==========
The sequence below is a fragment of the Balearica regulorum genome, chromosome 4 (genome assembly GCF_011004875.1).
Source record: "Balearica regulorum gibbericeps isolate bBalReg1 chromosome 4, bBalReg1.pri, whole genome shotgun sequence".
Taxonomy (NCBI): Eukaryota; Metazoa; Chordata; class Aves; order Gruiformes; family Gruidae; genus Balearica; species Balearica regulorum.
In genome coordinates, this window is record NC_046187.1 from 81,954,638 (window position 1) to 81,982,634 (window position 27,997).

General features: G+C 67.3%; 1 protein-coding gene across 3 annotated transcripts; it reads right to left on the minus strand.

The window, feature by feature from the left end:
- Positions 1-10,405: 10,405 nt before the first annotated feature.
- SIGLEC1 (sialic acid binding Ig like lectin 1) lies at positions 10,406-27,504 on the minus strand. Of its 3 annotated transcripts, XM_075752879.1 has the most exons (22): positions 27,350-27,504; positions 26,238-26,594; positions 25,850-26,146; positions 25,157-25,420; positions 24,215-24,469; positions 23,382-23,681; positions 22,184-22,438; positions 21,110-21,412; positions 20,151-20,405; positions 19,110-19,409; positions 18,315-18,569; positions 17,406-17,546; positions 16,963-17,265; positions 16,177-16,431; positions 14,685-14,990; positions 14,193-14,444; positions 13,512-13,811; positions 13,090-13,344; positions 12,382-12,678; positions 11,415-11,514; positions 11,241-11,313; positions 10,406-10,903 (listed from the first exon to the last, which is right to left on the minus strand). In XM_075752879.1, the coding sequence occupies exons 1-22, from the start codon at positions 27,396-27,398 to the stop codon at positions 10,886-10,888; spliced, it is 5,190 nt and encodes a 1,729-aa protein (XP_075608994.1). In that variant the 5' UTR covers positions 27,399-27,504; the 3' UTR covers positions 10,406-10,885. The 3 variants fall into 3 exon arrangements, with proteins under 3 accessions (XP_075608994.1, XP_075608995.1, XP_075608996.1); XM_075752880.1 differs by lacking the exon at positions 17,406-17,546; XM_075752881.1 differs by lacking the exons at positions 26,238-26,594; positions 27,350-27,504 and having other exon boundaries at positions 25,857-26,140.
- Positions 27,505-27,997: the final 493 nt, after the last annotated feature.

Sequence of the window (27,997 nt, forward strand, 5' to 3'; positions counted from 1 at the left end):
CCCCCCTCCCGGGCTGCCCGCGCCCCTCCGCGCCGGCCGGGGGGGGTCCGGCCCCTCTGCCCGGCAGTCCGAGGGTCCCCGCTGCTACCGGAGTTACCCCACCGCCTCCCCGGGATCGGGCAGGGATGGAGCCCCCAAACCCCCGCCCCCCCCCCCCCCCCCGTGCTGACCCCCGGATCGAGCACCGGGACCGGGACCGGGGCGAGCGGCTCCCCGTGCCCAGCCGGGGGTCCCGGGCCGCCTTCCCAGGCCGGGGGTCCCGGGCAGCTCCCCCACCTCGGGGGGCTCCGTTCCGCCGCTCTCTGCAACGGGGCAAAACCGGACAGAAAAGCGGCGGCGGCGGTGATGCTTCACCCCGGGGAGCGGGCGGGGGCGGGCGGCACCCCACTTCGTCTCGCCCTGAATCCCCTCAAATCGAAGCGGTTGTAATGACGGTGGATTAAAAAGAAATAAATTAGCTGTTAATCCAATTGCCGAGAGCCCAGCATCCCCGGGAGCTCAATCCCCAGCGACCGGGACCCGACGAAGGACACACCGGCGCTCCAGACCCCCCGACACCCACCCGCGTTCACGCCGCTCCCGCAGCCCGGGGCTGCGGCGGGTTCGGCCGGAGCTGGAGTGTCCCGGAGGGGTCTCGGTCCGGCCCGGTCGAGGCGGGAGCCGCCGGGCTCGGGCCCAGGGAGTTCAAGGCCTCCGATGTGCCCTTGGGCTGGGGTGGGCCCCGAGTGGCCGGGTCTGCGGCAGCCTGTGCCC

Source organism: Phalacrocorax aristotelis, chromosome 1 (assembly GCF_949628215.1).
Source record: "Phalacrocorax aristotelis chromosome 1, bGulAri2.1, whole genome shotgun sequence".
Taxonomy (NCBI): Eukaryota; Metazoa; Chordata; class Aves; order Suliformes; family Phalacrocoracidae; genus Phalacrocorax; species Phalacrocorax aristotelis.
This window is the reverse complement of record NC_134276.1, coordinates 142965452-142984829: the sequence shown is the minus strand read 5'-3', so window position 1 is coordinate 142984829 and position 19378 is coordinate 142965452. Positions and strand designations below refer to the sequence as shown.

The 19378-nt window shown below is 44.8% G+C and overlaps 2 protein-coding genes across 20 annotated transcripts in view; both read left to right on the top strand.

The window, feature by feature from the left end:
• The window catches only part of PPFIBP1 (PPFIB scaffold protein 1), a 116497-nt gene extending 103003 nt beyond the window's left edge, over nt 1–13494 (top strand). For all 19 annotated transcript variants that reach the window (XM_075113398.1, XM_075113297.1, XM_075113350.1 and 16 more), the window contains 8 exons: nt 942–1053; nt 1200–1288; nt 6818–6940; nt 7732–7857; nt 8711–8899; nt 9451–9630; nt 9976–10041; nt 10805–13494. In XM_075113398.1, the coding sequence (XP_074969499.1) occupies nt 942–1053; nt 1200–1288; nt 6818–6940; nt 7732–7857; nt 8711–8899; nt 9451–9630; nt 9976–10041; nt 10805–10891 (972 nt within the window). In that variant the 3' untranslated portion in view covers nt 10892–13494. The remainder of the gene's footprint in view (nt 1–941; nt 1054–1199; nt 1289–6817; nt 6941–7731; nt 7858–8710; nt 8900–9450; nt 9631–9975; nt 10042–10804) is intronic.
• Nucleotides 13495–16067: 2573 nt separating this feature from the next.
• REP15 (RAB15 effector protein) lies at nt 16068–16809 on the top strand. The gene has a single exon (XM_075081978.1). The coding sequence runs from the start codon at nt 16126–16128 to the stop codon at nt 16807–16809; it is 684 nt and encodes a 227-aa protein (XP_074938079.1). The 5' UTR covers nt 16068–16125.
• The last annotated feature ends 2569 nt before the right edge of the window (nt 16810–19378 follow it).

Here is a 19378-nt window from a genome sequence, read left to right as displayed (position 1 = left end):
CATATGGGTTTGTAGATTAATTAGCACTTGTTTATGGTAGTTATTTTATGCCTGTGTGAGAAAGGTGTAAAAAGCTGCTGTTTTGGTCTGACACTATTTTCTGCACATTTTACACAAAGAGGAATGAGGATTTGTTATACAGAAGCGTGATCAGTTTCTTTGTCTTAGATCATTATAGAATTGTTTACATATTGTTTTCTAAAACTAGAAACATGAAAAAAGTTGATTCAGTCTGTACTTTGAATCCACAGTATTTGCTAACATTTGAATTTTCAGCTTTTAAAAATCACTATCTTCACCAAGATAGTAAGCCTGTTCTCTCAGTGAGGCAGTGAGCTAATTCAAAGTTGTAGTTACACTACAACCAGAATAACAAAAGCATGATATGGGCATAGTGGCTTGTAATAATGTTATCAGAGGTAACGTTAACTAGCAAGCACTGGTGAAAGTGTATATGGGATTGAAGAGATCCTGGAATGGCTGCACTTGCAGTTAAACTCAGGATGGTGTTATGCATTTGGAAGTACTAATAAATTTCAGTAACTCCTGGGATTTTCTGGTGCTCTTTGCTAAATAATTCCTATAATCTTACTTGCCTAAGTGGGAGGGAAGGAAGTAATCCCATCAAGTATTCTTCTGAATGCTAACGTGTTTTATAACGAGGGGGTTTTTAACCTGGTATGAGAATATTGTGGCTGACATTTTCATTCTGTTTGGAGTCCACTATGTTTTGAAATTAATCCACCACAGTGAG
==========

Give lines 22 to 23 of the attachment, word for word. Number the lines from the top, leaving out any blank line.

Here is a 19378-nt window from a genome sequence, read left to right as displayed (position 1 = left end):
CATATGGGTTTGTAGATTAATTAGCACTTGTTTATGGTAGTTATTTTATGCCTGTGTGAGAAAGGTGTAAAAAGCTGCTGTTTTGGTCTGACACTATTTTCTGCACATTTTACACAAAGAGGAATGAGGATTTGTTATACAGAAGCGTGATCAGTTTCTTTGTCTTAGATCATTATAGAATTGTTTACATATTGTTTTCTAAAACTAGAAACATGAAAAAAGTTGATTCAGTCTGTACTTTGAATCCACAGTATTTGCTAACATTTGAATTTTCAGCTTTTAAAAATCACTATCTTCACCAAGATAGTAAGCCTGTTCTCTCAGTGAGGCAGTGAGCTAATTCAAAGTTGTAGTTACACTACAACCAGAATAACAAAAGCATGATATGGGCATAGTGGCTTGTAATAATGTTATCAGAGGTAACGTTAACTAGCAAGCACTGGTGAAAGTGTATATGGGATTGAAGAGATCCTGGAATGGCTGCACTTGCAGTTAAACTCAGGATGGTGTTATGCATTTGGAAGTACTAATAAATTTCAGTAACTCCTGGGATTTTCTGGTGCTCTTTGCTAAATAATTCCTATAATCTTACTTGCCTAAGTGGGAGGGAAGGAAGTAATCCCATCAAGTATTCTTCTGAATGCTAACGTGTTTTATAACGAGGGGGTTTTTAACCTGGTATGAGAATATTGTGGCTGACATTTTCATTCTGTTTGGAGTCCACTATGTTTTGAAATTAATCCACCACAGTGAG